lundi 28 octobre 2019

About the sugar effect

I am asked about the "sugar effect", that I demonstrated sometimes during lectures.

I would demonstrate it in this way :

1. observing that water rolls on flour shows that the surface is rather hydrophobic

2. but kneading makes a dough: water goes in the flour through capillarity

3. when you knead, it is stronger and stronger, which shows that something happens (the gluten network formation)

4. but when you lixiviate, then you demonstrate the presence of the "gluten" network (+starch); this is due to protein bridging by water

5. if instead of lixiviating, you add the sugar, then the sucrose traps water and dissolves in it, making a continuous phase (syrup), in which the starch particles are suspended (you move from a D0(S)/D3(S) toward a D0(s)/D3(W) system).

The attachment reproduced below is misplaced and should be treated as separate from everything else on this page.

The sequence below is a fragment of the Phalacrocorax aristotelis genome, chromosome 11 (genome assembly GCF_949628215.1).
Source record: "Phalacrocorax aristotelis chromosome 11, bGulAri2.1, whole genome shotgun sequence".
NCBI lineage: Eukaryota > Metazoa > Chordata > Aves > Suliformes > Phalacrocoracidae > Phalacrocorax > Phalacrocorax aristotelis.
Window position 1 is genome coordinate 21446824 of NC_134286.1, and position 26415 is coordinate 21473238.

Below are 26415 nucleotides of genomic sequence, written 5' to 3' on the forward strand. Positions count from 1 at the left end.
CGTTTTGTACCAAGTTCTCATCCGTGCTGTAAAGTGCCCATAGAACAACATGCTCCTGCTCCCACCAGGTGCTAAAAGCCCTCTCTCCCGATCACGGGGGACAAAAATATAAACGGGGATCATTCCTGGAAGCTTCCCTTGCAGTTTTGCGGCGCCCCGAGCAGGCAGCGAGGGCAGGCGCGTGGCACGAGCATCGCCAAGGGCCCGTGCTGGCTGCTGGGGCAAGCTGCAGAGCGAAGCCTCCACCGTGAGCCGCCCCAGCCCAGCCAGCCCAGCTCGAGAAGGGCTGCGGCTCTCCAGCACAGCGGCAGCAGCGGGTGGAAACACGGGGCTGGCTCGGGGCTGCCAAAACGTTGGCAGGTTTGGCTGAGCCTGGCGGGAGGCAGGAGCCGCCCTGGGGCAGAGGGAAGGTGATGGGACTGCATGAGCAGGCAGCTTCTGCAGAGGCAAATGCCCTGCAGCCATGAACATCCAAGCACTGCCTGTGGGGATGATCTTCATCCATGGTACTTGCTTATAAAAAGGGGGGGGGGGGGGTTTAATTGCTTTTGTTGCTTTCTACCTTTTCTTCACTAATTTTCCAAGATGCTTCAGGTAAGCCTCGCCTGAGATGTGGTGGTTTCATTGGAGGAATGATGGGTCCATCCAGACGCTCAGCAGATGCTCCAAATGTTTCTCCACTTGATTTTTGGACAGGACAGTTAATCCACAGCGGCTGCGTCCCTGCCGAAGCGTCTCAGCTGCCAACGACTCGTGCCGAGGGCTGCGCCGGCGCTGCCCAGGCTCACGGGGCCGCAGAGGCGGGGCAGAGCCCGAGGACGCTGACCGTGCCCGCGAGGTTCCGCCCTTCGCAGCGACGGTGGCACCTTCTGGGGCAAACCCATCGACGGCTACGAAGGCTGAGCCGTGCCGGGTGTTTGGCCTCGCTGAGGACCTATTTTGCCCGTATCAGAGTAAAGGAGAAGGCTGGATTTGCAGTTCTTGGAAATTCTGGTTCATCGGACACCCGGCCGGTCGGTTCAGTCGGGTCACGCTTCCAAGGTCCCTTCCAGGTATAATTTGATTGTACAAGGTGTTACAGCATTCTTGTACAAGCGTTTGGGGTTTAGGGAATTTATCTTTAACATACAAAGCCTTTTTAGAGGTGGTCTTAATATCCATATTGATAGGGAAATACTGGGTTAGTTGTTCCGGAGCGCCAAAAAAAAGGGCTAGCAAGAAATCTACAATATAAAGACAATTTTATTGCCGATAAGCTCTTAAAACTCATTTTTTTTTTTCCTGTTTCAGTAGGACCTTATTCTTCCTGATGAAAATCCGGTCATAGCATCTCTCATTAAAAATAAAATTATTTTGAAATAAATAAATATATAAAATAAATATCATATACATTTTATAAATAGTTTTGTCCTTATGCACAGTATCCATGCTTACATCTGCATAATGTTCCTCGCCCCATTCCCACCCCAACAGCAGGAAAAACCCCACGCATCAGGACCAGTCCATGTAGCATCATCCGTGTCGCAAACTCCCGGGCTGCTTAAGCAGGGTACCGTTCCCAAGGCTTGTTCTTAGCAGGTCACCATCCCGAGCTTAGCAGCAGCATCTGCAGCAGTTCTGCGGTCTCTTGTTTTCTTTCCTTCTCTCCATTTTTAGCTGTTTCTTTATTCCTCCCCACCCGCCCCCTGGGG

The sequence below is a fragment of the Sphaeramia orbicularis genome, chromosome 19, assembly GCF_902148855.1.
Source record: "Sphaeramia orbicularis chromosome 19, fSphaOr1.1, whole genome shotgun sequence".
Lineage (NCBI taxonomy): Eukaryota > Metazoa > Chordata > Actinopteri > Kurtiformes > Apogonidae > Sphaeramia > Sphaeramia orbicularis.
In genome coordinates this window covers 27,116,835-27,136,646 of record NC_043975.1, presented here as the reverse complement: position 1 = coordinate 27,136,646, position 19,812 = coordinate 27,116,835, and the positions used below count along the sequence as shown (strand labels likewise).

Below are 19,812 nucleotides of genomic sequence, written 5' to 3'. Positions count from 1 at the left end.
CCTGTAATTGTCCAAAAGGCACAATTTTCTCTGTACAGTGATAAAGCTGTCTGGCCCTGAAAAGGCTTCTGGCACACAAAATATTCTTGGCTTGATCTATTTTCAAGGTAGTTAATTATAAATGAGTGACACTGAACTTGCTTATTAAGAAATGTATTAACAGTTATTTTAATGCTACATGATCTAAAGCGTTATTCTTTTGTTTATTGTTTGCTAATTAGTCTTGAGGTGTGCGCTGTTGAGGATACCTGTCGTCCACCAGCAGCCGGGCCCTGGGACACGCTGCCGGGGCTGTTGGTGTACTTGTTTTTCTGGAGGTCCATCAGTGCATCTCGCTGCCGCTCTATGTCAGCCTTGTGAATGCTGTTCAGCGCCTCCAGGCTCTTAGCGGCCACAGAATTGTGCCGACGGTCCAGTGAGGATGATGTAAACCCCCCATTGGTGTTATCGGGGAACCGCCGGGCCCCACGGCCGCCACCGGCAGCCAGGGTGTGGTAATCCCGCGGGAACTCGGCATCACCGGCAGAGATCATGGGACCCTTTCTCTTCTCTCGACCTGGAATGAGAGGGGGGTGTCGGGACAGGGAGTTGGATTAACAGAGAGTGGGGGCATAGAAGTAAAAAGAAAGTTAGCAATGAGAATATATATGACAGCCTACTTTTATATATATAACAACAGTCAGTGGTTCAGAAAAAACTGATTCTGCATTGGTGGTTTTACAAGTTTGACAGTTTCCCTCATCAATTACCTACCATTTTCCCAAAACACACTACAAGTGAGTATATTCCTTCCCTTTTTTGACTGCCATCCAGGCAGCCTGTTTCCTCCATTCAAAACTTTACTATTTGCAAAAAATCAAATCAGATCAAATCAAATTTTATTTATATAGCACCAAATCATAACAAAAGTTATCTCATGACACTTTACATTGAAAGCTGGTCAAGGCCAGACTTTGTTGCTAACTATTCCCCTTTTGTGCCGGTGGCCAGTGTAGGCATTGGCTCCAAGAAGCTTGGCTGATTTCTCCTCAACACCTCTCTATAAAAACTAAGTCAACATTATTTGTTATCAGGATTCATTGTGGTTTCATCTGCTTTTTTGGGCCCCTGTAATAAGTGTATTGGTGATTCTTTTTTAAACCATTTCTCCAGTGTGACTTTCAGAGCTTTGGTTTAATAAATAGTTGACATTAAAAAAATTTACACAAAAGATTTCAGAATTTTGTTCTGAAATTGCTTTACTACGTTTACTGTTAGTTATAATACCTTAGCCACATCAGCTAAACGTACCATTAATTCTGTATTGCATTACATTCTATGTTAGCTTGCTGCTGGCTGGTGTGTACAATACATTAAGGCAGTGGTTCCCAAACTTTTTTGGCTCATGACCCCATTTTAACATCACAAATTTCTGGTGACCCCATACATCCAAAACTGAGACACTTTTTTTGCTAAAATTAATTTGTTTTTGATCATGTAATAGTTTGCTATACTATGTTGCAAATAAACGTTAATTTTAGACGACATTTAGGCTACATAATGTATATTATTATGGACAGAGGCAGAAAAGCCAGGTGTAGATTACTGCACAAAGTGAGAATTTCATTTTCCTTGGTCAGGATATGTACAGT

For the "sugar effect",  it is much more efficient when icy sugar is used (because of faster dissolution).

And this is why doughs are more tender with sugar is added in the dough before cooking: instead of having this network, the flour is cemented by butter. 

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